That selfie seen ’round the world this week was simply a “bit of fun.”
So says Danish Prime Minister Helle Thorning-Schmidt, who cheerfully mugged for a smartphone with a grinning President Barack Obama and smiling British Prime Minister David Cameron in the VIP rows at the memorial service for Nelson Mandela.
“There were lots of pictures taken that day, and I just thought it was a bit of fun,” the Danish leader told the Danish daily Berlingske. “Maybe it also shows that when we meet heads of state and government, we too are just people who have fun.”
“There was a sadness, but it was basically a festive event that also celebrated a man who has lived for 95 years and achieved so much in his life,” she noted of a service where the Vuvuela was echoing throughut the stadium. “There was dancing on the stands… And then we took a really fun selfie.”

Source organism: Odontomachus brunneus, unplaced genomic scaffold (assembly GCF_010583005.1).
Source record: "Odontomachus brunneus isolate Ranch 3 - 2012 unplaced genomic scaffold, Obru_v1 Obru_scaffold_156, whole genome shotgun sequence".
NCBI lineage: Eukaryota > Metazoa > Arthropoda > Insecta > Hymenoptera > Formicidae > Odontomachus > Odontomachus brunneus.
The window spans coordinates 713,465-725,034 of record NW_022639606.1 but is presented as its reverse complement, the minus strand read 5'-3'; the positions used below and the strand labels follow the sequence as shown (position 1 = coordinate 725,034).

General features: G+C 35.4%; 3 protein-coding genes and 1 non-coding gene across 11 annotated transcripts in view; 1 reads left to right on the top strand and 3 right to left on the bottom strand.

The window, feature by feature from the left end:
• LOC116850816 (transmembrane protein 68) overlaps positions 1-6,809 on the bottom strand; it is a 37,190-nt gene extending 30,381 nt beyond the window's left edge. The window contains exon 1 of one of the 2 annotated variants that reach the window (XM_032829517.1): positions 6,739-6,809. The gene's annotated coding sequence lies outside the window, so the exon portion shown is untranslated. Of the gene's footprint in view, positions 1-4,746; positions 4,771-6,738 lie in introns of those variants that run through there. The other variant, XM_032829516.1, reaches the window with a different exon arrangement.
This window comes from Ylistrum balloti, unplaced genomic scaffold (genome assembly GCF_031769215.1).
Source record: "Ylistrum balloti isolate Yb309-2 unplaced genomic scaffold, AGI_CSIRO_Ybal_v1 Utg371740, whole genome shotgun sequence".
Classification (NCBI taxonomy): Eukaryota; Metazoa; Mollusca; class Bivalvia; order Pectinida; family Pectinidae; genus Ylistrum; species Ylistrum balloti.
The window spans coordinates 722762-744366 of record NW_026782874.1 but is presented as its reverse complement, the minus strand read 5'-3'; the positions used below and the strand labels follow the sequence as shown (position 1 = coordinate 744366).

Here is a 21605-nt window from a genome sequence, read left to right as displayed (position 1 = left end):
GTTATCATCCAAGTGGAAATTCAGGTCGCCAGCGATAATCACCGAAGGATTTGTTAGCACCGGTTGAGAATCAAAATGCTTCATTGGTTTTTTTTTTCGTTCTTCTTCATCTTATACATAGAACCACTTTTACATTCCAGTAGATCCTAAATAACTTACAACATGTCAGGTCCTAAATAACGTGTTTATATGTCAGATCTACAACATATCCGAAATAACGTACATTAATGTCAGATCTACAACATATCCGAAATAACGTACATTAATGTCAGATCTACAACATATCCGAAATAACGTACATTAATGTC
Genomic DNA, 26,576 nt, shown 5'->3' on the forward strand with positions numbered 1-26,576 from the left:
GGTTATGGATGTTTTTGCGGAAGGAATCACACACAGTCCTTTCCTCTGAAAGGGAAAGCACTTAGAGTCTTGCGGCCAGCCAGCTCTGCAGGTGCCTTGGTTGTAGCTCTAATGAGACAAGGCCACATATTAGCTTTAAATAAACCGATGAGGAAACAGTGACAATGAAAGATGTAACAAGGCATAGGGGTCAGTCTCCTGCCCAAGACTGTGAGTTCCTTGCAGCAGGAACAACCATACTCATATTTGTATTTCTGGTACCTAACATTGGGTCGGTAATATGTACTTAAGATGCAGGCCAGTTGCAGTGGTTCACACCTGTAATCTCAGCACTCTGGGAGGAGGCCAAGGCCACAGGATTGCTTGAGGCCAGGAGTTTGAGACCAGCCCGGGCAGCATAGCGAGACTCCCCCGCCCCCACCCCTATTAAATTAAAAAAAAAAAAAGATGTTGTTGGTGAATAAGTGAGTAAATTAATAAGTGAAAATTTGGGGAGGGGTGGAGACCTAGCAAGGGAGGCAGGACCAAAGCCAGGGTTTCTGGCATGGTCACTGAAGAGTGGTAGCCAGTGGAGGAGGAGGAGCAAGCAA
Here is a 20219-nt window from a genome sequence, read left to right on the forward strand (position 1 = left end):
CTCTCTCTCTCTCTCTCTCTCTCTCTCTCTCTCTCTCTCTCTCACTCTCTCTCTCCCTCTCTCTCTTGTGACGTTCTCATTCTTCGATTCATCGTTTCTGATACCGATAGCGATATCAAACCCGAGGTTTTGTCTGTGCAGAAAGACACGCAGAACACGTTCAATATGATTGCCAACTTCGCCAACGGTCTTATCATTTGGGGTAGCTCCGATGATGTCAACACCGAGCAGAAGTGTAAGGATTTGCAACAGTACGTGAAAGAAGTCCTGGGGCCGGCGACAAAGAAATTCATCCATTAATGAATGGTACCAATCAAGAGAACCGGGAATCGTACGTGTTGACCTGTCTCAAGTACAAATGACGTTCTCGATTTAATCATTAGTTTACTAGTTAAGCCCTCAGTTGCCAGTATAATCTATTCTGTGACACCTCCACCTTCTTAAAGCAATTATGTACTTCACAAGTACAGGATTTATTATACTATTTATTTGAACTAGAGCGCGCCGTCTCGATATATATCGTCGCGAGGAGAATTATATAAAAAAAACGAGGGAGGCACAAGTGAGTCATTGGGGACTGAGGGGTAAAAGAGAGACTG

Cameron also faced some questions back home, following the selfie tweeted from the FNB Stadium in Johannesburg. (The Danish prime minister is the daughter in law of former Labor Leader Lord Kinnock.)
“In my defense I would say that Nelson Mandela played an extraordinary role in his life and in his death in bringing people together,” he said. “So of course when a member of the Kinnock family asked me for a photograph, I thought it was only polite to say yes.”
Asked about the apparent unhappiness of First Lady Michelle Obama in that selfie taken in the stands, the Agence France Presse photographer who caught it said in an AFP blog:“Photos can lie. In reality, just a few seconds earlier the first lady was herself joking with those around her, Cameron and Schmidt included. Her stern look was captured by chance.”
The White House hasn’t had much to say about the selfie. Jay Carney, the chief spokesman, was asked on the way home from Johannesburg whose phone the picture was taken on. “I don’t know the answer to that question,” he replied.
— ABC News (@ABC) December 12, 2013